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SOCIAL AND EMOTIONAL QUESTIONS OF 3YR OLD
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SOCIAL AND EMOTIONAL QUESTIONS OF 3YR OLD

Please can you help.  I have a 3.5 yr old boy who is causing concern.  Since he was born there were flags raised to a number of issues i.e. he was a very quite BABY he was about 3/4 months old before we heard a proper holler.  When he was on the floor he sat WITH toys but didnt explore them like normal kids did.  He didnt walk till he was over 2yrs old, we put this down to the fact he was with a childminder who, as it transpired, left him in his buggy for long periods of the day.  His speech can sometimes be a bit jarbled as in he will say "theres a bus" and daddy was in the aeroplane with the dinosaur?????  although this is subsiding a lot.  He is now in Pre-school and with a new Childminder whom he loves but she is flagging his behaviour, she finds him difficult and no matter what angle she seems to come at with him it doesnt seem to work.  His Pre-school teacher pulled me aside to basically flag the same thing.  He is not grasping what the other kids are grasping, he is not interacting with the other children AT ALL.  he spends large amounts of his time whining when he cant get his way but she is unable to reason or compromise with him.  I am worried that there may be a problem and dont know where to go.  I have been in contact with the District Nurse who came on Monday and did basically a Developmental check and he has an appointment with the Area Medical Officer in March but I really need to identify it there is a problem so that I can help him and his care givers.  Please can you advise in any way.

Rgds
Sadeth
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It might be worth having him checked to make sure he isn't on the autistic spectrum.  He is verbal, which is good, but a Speech and Language Therapist should assess his speech as well as his social interaction skills.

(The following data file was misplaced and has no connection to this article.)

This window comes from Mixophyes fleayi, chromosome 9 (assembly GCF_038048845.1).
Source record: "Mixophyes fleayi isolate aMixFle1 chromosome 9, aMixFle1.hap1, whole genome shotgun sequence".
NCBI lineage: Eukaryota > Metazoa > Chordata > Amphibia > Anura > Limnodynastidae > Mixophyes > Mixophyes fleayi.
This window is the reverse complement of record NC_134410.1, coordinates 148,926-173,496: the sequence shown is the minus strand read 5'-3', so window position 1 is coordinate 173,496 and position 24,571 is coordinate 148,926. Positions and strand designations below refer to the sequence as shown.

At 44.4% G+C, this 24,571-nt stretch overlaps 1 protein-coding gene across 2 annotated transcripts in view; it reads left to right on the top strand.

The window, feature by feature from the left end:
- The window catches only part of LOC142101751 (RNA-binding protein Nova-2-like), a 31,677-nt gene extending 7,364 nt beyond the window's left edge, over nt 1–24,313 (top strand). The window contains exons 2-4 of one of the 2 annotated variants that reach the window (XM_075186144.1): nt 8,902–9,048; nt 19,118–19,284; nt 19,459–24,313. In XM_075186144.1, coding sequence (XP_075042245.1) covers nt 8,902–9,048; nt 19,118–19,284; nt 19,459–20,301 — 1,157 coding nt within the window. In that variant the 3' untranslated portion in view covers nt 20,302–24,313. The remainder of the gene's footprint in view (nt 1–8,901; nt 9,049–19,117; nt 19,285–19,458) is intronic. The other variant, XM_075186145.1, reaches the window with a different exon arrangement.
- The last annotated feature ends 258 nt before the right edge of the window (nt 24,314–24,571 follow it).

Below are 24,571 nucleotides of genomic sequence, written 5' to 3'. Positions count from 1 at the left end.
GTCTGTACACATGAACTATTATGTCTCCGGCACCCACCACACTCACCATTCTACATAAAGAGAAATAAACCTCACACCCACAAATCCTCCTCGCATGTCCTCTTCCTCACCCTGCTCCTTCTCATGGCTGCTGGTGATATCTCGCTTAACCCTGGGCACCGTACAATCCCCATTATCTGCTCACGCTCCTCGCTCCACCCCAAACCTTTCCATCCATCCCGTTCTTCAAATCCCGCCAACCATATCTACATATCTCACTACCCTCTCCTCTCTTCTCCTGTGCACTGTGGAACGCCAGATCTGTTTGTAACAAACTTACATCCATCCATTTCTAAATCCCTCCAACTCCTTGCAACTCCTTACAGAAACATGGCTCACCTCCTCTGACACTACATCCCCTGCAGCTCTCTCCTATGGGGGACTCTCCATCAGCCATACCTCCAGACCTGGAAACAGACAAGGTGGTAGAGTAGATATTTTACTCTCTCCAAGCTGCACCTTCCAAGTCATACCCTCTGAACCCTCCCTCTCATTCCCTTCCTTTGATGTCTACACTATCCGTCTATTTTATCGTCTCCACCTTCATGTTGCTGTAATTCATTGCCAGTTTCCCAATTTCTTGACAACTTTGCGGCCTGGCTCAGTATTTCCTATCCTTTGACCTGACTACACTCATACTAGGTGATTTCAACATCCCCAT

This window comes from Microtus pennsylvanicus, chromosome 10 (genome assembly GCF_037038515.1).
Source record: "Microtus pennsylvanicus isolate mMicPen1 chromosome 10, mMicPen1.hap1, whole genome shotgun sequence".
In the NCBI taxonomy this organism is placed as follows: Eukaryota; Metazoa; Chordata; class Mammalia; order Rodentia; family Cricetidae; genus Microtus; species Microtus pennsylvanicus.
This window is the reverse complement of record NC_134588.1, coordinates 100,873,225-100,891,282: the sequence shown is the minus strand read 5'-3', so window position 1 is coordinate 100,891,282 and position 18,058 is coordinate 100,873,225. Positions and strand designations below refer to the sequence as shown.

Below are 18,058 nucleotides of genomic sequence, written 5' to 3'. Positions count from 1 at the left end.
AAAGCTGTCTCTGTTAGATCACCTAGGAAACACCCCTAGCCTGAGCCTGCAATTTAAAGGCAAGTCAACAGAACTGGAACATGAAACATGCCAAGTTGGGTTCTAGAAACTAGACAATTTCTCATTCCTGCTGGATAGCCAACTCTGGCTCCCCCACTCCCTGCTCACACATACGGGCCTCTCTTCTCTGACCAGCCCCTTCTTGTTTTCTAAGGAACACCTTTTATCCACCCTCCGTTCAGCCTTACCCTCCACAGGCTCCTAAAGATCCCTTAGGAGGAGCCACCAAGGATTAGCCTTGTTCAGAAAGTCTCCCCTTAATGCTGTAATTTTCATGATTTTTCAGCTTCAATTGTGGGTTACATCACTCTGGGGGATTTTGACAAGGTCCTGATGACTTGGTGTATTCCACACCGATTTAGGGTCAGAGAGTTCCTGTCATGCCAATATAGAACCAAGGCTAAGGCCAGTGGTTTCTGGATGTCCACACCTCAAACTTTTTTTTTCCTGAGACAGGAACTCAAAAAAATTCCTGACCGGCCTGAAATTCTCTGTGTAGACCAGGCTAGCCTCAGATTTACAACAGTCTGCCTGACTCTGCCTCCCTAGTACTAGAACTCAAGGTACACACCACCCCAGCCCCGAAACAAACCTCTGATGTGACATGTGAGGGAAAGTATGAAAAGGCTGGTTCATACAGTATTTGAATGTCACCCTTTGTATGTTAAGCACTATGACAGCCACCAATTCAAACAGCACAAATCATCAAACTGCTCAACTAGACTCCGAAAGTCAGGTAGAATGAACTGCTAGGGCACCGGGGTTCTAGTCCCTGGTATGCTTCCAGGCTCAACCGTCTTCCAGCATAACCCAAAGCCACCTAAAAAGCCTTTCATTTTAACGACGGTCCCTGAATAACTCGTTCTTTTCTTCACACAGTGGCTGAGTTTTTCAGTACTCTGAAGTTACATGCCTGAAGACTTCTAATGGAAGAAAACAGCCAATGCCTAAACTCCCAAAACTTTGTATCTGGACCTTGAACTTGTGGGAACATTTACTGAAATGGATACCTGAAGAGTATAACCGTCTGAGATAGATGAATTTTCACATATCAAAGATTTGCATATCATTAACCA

You say he won't join in or conform to nursery activities.  That maybe because he just wants to do what he is interested in (which is autistic behaviour).  My son was the same at nursery.  Can your son share toys and take turns with other children.  Does he play with toys in the way they were intended or does he play with parts of toys.  Does he spin or flap.  Does he use language to chat, or does he only use it to get his needs met ie. to ask for a drink or say he is hungry.  Do you every talk to him and he appears not to understand what you say.  Does he ever repeat things you have said to him back to you or repeat things he has seen/heard on TV/DVDs?
Does he get upset with changes or transitions.  Does he need to keep to a routine.
Does he have any repetitive behaviours?
Does he have any sensory issues eg. not liking hair being washed/brushed/cut or nails cut.  Is he okay with clothing, smells and food.  Is his balance and co-ordination okay.  Does he ever appear deaf or appear not to feel pain?
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Hi Sally,

Thanks for the reply I have to say reading through your post yes is the answer to a lot of what you have listed.  to respond, no sharing is a no no at the moment but it is improving and taking turns is hard work for him to comply with but again is improving.  in relation to playing with toys he mainly plays with his cars.  He likes the movement of the wheels and can notice if the wheels do not move in unison, you know the way you have cheap cars where the bar is thin the wheels move up and down as well as around and he will keep telling you that it is broken.  he doesnt spin or flap.  He does chat, actually he yaps all the time.  Yes to the question of do you talk and he appears not to understand a lot of the time he will do that and repeat back what he last said to you as opposed to what you asked him.  he doesnt like change and is very particular about his clothing as in if there is a string hanging off anything you have to cut it off, the seam on his socks has to go across his toes.  his coat must be zipped up or buttons closed.  His balance is not great he is very cautious when he moves but coordination wise he's not bad.  His hearing seems fine and yes he does feel pain.  based on this what do you think???